Vaccination with AstraZeneca suspended in several European countries
Denmark, Norway and Iceland were the first to suspend vaccination against covid-19 with AstraZeneca's vaccine as a precaution, following a few serious reactions including a few deaths.

Several severe cases of blood clots (thrombosis-like) have been observed following administration of the vaccine, but the link between these cases and the vaccine is not clear.

Should we be concerned about the effects of the AstraZeneca vaccine?


At this time, the link between these cases of thrombosis and AstraZeneca's vaccine is not proven, although the possibility is not entirely ruled out according to the EMA.

Several elements must be taken into account and confirm that the vaccine remains the best option.

Aches and pains common to other vaccines


Aches and local pains are very common side effects of vaccination, whether it concerns covid-19 or other illnesses. Redness, swelling or pain is commonly observed in the area of ​​the bite after a vaccination.

For Pfizer, 86% of trial participants reported persistent pain for at least 24 hours. During Moderna's testing phase, 91% also indicated this same type of pain. 38% of Pfizer trial volunteers and 60% of Moderna volunteers experienced muscle-like pain following the injection.

The side effects of these anti-covid-19 vaccines are therefore quite numerous, and rather frequent, however, the vast majority of them are not serious.

Side effects of the coronavirus vaccines

Some people may experience side effects after the vaccine. These are usually mild and are much less serious than developing coronavirus or complications associated with coronavirus. Any side effects usually go away within a few days.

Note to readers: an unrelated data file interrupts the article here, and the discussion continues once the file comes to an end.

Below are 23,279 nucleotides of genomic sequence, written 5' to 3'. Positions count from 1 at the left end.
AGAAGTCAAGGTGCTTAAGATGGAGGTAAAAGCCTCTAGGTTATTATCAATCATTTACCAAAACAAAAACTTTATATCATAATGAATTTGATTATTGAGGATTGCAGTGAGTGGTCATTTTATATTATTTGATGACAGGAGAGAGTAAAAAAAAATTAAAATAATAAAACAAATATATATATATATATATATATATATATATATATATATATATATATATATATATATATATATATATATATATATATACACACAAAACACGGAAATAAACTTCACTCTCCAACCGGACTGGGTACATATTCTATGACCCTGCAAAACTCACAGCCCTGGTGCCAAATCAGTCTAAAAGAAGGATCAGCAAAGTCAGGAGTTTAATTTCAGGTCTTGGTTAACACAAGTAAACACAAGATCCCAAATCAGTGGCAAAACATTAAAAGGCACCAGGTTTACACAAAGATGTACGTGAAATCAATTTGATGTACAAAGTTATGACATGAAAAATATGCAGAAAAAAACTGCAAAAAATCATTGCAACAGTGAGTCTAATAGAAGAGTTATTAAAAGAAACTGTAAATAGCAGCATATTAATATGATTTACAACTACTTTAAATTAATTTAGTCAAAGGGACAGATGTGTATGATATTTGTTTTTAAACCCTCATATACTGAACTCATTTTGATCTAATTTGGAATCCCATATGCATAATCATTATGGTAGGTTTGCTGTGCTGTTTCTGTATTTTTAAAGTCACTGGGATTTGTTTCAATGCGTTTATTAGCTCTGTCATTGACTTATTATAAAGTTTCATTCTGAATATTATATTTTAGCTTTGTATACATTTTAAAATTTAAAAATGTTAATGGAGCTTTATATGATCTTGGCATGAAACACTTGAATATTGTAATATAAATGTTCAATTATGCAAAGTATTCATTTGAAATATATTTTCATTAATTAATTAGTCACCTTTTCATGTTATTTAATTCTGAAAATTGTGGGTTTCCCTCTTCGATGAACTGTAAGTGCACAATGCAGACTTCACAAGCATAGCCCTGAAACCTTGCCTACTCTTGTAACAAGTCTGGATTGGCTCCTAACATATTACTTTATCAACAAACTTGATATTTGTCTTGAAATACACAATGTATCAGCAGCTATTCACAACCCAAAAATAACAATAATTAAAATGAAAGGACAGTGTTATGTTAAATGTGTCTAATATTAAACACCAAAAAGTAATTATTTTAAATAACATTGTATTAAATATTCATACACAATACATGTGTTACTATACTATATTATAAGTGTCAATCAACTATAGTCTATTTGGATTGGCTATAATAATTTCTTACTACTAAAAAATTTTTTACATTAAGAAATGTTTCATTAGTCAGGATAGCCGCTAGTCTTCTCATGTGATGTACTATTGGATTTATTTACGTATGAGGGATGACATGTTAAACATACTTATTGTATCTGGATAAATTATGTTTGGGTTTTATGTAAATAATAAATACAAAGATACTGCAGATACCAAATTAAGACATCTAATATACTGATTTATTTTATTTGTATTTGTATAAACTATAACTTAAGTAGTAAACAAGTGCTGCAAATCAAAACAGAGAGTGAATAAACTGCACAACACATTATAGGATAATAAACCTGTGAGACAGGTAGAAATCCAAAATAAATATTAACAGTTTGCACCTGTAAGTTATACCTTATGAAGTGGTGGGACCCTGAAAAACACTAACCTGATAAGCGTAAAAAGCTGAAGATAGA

After you get the vaccine, it’s still important to follow the latest government guidance.

Common side effects

Some of the common side effects of the coronavirus vaccine may include:

  • tenderness, swelling and/or redness at the injection site
  • headache
  • muscle ache
  • feeling tired
  • fever (temperature above 37.8°C).

A less common side effect is swollen glands in the armpit or neck, on the same side as the arm where you had the vaccine.

Fever after the coronavirus vaccine

It’s quite common to develop a fever after a vaccination. This normally happens within 48 hours of the vaccination and usually goes away within 48 hours.

You do not need to self-isolate or book a test unless you have other coronavirus symptoms or:

  • you have been told by NHS Test and Protect, or your occupational health team, that you are a close contact of someone who has tested positive for coronavirus
  • you live with someone who has recently tested positive for coronavirus
  • you live with someone who has symptoms of coronavirus

If the fever starts more than 48 hours after the vaccination or lasts longer than 48 hours, you should self-isolate and book a test.

Side effects of the Pfizer/BioNTech vaccine

A full list of common side effects of the Pfizer/BioNTech vaccine is available on most governments sites.

Side effects of the AstraZeneca vaccine

A full list of common side effects of the Pfizer/BioNTech vaccine is available on most governments sites.

Information for  recipients on AstraZeneca COVID-19 vaccine

Can I catch coronavirus from the vaccine?

You cannot catch coronavirus from the vaccine but you can catch it before you get your vaccine and not know you’ve got it until afterward.

Reporting side effects

As with all vaccines, you can report suspected side effects to your health provider.

Continue to follow FACTS

It is not known whether having the vaccine stops you from spreading the virus to others so it’s important that we all continue to follow FACTS:

  • F – Face coverings
  • A – Avoid crowds
  • C – Clean hands and surfaces regularly
  • T – Two-metre distance
  • S – Self isolate and book a test if you have symptoms

Topic : Side effects of the coronavirus vaccines | The coronavirus (COVID-19) vaccine